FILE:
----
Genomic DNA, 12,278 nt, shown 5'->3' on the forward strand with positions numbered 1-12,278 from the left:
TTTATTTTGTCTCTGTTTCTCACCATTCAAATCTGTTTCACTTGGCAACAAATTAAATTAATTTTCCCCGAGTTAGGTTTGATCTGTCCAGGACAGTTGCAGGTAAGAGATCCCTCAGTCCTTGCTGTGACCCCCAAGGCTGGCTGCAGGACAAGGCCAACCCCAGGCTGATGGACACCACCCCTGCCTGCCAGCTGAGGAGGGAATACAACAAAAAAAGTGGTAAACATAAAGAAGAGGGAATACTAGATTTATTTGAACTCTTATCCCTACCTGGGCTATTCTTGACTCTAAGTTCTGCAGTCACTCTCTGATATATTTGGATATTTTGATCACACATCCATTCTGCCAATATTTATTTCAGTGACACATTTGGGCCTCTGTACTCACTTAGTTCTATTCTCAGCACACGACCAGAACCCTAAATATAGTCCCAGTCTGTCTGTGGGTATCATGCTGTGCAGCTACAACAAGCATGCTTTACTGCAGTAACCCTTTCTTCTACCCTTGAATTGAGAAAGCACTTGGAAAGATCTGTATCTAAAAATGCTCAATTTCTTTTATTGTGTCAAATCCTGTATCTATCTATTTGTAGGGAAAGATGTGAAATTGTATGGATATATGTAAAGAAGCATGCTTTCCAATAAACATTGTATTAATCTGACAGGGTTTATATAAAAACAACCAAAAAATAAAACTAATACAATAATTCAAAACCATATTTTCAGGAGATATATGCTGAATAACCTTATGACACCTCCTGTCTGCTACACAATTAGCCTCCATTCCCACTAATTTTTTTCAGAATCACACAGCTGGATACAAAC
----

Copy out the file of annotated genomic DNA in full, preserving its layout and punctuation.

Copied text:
Genomic DNA, 12,278 nt, shown 5'->3' on the forward strand with positions numbered 1-12,278 from the left:
TTTATTTTGTCTCTGTTTCTCACCATTCAAATCTGTTTCACTTGGCAACAAATTAAATTAATTTTCCCCGAGTTAGGTTTGATCTGTCCAGGACAGTTGCAGGTAAGAGATCCCTCAGTCCTTGCTGTGACCCCCAAGGCTGGCTGCAGGACAAGGCCAACCCCAGGCTGATGGACACCACCCCTGCCTGCCAGCTGAGGAGGGAATACAACAAAAAAAGTGGTAAACATAAAGAAGAGGGAATACTAGATTTATTTGAACTCTTATCCCTACCTGGGCTATTCTTGACTCTAAGTTCTGCAGTCACTCTCTGATATATTTGGATATTTTGATCACACATCCATTCTGCCAATATTTATTTCAGTGACACATTTGGGCCTCTGTACTCACTTAGTTCTATTCTCAGCACACGACCAGAACCCTAAATATAGTCCCAGTCTGTCTGTGGGTATCATGCTGTGCAGCTACAACAAGCATGCTTTACTGCAGTAACCCTTTCTTCTACCCTTGAATTGAGAAAGCACTTGGAAAGATCTGTATCTAAAAATGCTCAATTTCTTTTATTGTGTCAAATCCTGTATCTATCTATTTGTAGGGAAAGATGTGAAATTGTATGGATATATGTAAAGAAGCATGCTTTCCAATAAACATTGTATTAATCTGACAGGGTTTATATAAAAACAACCAAAAAATAAAACTAATACAATAATTCAAAACCATATTTTCAGGAGATATATGCTGAATAACCTTATGACACCTCCTGTCTGCTACACAATTAGCCTCCATTCCCACTAATTTTTTTCAGAATCACACAGCTGGATACAAAC